I tend to sympathize with Framton Nuttel, mainly because he doesn't want to be there in the first place. I would hate to be in his situation, having to present a letter of introduction to a houseful of total strangers. It seems like being a beggar. I don't know how common that sort of thing used to be in Saki's time, but it seems like a weakness in the story that a nervous, introverted man like Nuttel would show up at a country mansion with a letter of introduction. What would he be expecting of them? What is the letter supposed to get him? Would they invite him to one of their big parties or to a dinner where he could meet some of the local gentry. If he doesn't enjoy meeting the strangers in this house with the open window, wouldn't it be even more unpleasant to meet more strangers at larger social functions. Maybe his sister is an extravert and enjoyed meeting everybody in the region when she was staying at the rectory, but Framton will never be like her. Neither would I!
I agree with #3. Nuttel serves a limited purpose of being a susceptible victim that Vera can prey upon. Like a master huntress, she quickly sizes up Framton and then pounces swiftly upon his weaknesses with a satisfying, if rather cruel, conclusion. He is most definitely a flat character whose only function is to suffer from a nervous disease that makes what Vera does to him all the more darkly humorous.
To me, Nuttel is in most ways a non-entity in this story. In other words, I feel that he is unimportant to the story. To me, the story is really about Vera and her imagination. There is nothing special about Nuttel that makes him important. Any person who is gullible enough to believe Vera would do. The story is about Vera's ability to make up stories (and persuade people of their veracity) on the spot that really drives this story.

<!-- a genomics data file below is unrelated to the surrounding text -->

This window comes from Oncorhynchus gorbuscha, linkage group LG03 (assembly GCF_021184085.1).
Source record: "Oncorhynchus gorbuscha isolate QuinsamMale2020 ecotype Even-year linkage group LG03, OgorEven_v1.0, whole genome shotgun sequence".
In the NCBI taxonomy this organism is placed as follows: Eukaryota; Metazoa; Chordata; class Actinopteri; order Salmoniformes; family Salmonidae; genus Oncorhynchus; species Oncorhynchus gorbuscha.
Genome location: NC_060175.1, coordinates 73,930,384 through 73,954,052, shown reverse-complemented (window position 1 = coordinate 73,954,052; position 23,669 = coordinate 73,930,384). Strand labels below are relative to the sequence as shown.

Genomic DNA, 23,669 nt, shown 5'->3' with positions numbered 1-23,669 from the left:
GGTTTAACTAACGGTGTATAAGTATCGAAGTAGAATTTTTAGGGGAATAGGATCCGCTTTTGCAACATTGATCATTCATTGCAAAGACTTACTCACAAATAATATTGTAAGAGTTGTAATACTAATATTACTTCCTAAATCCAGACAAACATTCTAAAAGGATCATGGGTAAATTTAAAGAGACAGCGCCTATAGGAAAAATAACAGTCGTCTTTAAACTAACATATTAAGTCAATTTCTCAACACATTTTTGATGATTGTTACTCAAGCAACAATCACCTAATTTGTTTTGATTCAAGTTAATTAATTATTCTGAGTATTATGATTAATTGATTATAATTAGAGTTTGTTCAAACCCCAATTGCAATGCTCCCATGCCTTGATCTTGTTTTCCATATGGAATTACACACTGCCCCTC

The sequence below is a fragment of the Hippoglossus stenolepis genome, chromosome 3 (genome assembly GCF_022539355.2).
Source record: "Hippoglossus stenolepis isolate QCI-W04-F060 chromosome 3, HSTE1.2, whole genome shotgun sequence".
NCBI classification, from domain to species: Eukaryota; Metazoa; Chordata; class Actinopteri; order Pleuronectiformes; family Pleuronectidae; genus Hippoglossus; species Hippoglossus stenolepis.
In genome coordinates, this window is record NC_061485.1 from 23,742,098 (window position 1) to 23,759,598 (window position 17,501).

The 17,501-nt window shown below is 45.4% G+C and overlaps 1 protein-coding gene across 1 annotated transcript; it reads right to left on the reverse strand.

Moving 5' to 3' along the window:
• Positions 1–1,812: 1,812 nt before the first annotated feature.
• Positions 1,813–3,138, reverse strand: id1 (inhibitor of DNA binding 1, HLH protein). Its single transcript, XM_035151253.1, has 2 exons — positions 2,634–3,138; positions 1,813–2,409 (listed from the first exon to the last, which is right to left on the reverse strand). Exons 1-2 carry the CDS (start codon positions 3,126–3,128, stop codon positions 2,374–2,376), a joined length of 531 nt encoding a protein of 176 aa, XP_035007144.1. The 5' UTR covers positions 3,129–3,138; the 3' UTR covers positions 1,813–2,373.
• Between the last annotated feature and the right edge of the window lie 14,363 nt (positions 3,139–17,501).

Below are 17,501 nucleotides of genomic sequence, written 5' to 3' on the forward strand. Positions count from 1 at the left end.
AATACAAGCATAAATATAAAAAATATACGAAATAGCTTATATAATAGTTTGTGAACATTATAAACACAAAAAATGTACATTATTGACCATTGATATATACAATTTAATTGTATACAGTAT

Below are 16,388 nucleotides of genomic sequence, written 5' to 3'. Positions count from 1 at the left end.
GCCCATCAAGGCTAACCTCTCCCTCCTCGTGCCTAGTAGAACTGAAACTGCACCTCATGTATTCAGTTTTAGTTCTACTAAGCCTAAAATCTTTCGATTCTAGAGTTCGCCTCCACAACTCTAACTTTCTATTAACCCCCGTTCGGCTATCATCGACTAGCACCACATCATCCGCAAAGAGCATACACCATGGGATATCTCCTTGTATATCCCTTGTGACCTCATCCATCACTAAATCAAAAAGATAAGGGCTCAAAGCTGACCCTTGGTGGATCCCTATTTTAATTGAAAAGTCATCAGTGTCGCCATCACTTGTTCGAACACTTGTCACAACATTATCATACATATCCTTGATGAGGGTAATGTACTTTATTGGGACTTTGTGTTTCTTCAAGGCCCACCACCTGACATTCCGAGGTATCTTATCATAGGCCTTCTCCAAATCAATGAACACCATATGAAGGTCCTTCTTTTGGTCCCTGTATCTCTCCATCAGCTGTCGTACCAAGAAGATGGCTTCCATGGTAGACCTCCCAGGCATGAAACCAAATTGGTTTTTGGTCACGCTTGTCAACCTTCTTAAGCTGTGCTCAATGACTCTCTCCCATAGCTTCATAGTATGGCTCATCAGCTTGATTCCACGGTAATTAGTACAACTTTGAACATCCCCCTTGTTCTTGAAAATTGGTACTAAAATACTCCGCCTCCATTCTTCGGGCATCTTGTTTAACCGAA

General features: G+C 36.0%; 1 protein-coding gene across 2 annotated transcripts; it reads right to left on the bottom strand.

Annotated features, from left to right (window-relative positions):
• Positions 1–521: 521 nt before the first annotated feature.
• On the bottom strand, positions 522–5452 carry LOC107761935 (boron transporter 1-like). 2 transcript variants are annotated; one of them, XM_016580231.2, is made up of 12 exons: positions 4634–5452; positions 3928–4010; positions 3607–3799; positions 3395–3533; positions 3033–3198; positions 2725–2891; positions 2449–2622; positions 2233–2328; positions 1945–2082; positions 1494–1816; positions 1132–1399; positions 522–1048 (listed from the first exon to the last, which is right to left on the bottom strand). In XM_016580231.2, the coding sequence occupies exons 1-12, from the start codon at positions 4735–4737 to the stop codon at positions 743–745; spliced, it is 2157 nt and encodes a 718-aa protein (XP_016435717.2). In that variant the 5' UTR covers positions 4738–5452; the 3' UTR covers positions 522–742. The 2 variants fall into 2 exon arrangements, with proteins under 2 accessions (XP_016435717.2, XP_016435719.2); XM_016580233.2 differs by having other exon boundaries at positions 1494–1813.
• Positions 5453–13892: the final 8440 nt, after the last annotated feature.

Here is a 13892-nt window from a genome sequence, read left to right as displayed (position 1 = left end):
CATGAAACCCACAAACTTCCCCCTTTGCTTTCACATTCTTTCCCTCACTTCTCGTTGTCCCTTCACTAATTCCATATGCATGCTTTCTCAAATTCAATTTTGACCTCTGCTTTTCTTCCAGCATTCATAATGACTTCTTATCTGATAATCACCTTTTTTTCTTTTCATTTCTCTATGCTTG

We can see that Nuttel is not really important at the end of the story. There, Vera is going to (it seems) fool her aunt in much the same way she fooled Nuttel. She is the real story here, not her "victims."
Readers' attitudes toward the characters of a narrative are largely determined by the tone of a story; that is, the attitude that is taken by the author toward the subject. In Saki's "The Open Window," the author's tone is rather matter of fact as the narration is third-person objective. However, as the story continues, Saki's typically ironic tone emerges as he pokes fun of Framton Nuttel's gullibility. With Vera's story, Saki cleverly pits imagination against reality, triumphing over Nuttel and the reader both with a clever frame- within-a-frame story.
Since readers are often defeated by Saki's ironic wit, they tend to view Framton Nuttel as gullible as they have been, and, perhaps, a little worse as he has nervously worried about flattering the niece and pleasing her and, then, fled from the room in fear when the horrifying conclusion to Vera's tall-tale occurs.